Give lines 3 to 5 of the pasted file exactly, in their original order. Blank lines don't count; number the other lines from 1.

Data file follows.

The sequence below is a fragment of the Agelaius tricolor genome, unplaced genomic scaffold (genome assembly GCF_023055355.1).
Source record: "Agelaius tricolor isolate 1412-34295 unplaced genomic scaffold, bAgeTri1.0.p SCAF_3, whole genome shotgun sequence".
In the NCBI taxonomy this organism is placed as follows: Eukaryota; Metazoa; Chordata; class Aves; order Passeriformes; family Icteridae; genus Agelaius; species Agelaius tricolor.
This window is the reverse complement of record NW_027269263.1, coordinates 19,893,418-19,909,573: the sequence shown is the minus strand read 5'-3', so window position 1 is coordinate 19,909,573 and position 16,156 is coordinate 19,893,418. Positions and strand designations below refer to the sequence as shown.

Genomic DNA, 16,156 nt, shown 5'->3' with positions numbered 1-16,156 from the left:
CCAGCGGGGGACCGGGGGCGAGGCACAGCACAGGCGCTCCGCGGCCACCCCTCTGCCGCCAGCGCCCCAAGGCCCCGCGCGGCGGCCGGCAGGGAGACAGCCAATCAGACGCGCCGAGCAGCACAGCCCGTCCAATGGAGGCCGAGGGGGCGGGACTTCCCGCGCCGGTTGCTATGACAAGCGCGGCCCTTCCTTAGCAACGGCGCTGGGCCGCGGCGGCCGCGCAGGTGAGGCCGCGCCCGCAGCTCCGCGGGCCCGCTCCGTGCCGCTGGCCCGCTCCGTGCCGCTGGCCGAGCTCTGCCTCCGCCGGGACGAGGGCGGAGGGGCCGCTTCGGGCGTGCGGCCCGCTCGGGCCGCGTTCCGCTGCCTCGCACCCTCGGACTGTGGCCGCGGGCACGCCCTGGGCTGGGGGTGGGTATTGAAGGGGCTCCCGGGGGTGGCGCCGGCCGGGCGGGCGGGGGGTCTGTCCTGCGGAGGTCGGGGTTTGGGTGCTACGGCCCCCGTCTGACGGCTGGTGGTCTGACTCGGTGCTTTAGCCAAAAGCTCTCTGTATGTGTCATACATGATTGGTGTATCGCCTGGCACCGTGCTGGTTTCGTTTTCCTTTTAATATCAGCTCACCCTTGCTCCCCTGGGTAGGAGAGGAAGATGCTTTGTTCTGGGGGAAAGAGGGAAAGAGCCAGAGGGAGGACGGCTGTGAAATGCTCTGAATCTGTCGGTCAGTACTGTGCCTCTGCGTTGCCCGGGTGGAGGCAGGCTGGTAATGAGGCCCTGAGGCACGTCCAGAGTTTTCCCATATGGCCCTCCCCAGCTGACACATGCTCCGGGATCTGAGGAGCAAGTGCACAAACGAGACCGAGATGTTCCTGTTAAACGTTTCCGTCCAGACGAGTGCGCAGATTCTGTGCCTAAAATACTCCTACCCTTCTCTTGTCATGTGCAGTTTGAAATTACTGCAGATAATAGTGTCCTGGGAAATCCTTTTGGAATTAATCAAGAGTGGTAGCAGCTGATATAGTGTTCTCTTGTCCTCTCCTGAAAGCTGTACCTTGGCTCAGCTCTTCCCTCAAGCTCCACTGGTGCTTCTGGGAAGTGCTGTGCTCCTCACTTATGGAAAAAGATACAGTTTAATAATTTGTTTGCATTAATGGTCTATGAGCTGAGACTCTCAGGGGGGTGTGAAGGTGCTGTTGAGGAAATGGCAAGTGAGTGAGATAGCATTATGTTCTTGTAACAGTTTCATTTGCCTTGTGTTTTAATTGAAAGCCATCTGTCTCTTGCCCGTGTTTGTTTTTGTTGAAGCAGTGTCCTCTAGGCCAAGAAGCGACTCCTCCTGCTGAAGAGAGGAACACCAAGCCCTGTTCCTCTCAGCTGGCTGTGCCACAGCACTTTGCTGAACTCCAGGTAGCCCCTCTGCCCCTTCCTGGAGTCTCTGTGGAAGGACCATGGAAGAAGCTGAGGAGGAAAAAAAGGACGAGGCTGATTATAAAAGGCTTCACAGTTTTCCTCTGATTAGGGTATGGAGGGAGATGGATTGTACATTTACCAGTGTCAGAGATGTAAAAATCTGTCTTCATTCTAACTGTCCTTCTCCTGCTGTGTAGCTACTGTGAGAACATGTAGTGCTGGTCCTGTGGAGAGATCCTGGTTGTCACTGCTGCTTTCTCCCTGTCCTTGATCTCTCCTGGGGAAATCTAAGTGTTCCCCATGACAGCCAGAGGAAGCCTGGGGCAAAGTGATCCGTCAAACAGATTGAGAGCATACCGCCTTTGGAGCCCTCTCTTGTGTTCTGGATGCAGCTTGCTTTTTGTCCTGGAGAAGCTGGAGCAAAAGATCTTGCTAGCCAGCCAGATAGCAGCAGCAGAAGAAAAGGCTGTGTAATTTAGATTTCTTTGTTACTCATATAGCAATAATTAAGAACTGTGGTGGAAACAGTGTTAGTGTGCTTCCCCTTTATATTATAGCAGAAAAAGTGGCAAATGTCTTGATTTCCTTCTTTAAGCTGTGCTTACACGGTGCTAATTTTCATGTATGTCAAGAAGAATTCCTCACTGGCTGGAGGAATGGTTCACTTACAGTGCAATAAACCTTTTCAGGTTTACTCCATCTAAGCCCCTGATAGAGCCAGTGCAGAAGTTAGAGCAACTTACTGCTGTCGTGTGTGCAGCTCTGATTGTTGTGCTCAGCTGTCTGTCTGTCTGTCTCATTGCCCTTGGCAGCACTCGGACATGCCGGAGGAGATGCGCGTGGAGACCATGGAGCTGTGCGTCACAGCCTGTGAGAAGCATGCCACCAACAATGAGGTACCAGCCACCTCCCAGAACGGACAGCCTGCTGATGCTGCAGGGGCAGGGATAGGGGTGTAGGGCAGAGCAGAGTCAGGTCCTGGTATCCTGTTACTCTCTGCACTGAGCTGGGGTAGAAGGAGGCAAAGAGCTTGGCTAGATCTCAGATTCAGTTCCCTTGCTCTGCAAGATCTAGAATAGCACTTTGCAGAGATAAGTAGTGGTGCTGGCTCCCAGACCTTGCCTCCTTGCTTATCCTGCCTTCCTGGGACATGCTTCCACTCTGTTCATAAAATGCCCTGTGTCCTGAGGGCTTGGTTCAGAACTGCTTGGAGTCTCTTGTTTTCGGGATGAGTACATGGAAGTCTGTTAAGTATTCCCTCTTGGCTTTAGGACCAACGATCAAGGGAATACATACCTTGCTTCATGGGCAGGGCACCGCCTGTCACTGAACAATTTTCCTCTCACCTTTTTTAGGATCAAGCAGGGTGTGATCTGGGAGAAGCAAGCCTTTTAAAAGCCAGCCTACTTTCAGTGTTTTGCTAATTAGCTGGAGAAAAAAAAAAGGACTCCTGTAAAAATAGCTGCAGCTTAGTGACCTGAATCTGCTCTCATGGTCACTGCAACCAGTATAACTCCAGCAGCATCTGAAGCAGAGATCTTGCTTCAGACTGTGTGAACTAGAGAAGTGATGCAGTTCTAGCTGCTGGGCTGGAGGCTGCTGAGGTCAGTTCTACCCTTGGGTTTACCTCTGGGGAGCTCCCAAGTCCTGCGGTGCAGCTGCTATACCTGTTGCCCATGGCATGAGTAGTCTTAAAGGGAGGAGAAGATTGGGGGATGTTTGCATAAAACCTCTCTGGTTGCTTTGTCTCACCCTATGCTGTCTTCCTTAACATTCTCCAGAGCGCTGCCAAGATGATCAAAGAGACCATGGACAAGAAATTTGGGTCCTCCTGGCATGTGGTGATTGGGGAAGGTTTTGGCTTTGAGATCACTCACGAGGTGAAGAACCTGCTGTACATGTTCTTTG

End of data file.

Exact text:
In the NCBI taxonomy this organism is placed as follows: Eukaryota; Metazoa; Chordata; class Aves; order Passeriformes; family Icteridae; genus Agelaius; species Agelaius tricolor.
This window is the reverse complement of record NW_027269263.1, coordinates 19,893,418-19,909,573: the sequence shown is the minus strand read 5'-3', so window position 1 is coordinate 19,909,573 and position 16,156 is coordinate 19,893,418. Positions and strand designations below refer to the sequence as shown.

Genomic DNA, 16,156 nt, shown 5'->3' with positions numbered 1-16,156 from the left: